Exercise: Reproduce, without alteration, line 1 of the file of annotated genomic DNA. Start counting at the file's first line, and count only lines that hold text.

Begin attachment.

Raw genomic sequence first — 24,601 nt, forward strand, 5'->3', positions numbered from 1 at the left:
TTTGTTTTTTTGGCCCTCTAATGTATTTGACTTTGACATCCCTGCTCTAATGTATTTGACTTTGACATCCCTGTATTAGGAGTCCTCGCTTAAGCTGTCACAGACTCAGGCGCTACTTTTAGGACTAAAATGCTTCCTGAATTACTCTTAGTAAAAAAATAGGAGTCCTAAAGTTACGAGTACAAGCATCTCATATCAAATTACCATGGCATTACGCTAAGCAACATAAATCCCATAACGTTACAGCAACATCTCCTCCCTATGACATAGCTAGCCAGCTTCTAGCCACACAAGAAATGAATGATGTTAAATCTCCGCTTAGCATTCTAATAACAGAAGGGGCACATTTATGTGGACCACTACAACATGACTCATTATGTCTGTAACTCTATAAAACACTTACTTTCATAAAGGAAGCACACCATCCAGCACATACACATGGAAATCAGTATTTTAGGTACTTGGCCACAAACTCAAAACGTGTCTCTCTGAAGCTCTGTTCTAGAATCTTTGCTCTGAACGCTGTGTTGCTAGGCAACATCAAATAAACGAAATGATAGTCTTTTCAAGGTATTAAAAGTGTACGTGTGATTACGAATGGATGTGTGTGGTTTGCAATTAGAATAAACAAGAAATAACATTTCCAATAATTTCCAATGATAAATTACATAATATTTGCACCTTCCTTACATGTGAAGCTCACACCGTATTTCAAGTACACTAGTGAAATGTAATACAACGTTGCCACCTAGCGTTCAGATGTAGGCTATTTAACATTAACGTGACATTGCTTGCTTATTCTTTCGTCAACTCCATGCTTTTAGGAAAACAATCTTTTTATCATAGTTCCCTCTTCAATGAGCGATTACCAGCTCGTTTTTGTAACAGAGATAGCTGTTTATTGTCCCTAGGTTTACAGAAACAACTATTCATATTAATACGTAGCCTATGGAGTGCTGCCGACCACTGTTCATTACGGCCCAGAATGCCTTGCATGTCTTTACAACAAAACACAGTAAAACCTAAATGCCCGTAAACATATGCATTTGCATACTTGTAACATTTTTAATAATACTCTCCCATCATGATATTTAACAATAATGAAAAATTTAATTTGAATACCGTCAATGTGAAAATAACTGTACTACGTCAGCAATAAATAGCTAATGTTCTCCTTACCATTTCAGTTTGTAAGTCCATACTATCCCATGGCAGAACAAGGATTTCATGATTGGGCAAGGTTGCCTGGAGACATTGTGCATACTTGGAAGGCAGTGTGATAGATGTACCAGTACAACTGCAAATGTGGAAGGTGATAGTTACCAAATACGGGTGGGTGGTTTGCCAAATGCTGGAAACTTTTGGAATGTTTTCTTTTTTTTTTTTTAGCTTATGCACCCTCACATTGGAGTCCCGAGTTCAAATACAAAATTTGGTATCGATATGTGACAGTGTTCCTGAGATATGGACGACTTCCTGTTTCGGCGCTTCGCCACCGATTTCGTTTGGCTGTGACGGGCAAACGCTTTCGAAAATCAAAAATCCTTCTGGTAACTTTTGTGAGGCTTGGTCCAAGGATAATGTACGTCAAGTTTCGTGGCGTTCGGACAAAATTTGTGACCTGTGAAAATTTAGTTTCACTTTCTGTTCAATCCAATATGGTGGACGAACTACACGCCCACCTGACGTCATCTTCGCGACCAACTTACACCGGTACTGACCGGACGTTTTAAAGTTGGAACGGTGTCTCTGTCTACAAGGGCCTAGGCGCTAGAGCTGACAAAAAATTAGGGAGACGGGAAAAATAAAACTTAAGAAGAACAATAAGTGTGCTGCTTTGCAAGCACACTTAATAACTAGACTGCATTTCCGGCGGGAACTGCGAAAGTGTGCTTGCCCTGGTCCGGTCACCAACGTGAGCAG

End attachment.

Raw genomic sequence first — 24,601 nt, forward strand, 5'->3', positions numbered from 1 at the left: